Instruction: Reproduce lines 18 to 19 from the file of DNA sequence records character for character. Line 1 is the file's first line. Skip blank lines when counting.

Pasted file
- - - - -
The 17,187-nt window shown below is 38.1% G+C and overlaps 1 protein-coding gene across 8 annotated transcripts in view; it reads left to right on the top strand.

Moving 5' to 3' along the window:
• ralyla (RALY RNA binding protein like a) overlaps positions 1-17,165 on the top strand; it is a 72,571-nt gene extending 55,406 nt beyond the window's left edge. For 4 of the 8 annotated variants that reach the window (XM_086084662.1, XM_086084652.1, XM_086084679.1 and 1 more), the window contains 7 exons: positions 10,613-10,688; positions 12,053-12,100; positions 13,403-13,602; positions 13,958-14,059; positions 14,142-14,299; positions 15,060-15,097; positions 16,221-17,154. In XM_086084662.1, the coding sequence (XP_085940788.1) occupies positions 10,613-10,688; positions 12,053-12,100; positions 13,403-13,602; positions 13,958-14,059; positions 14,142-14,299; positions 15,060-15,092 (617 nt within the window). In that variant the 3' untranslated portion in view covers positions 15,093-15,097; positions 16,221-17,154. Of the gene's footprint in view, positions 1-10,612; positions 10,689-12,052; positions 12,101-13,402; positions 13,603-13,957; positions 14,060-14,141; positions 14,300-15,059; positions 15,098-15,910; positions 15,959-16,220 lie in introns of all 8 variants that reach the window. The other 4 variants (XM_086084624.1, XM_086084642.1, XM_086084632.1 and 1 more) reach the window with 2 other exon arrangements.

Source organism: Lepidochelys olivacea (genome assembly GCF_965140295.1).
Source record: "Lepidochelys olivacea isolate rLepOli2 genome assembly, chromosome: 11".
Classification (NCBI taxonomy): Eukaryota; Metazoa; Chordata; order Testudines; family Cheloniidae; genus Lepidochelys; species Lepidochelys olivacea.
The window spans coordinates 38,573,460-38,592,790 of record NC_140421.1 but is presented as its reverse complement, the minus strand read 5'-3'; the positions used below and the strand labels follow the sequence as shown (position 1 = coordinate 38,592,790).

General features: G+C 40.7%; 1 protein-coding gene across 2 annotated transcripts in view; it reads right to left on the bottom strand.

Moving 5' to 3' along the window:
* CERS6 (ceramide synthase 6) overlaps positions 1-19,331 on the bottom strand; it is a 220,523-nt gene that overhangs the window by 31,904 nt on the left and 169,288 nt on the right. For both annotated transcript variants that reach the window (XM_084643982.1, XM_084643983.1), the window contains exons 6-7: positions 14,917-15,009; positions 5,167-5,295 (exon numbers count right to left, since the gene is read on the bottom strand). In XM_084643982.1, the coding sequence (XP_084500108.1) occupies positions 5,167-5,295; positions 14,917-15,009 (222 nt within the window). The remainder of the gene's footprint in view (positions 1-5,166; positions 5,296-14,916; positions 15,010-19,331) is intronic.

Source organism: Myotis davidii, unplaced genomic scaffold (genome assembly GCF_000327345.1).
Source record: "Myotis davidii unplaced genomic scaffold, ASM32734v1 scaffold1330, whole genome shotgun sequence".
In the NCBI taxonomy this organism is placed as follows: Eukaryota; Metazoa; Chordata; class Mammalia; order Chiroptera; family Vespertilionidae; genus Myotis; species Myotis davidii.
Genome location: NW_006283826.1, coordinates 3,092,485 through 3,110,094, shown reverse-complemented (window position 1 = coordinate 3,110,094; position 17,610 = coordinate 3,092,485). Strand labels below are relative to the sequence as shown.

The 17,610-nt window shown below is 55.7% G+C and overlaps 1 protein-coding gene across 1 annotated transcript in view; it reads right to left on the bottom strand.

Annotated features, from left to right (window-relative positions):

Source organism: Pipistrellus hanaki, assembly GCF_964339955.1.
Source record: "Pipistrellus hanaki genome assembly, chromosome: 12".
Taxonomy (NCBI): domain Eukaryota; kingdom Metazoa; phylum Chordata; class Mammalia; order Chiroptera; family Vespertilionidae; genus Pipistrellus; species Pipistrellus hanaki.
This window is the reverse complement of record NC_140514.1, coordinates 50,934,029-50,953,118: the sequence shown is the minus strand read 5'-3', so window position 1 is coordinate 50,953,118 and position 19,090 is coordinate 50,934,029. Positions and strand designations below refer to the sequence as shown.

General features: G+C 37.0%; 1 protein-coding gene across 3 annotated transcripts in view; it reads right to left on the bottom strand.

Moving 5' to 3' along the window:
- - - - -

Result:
Source record: "Pipistrellus hanaki genome assembly, chromosome: 12".
Taxonomy (NCBI): domain Eukaryota; kingdom Metazoa; phylum Chordata; class Mammalia; order Chiroptera; family Vespertilionidae; genus Pipistrellus; species Pipistrellus hanaki.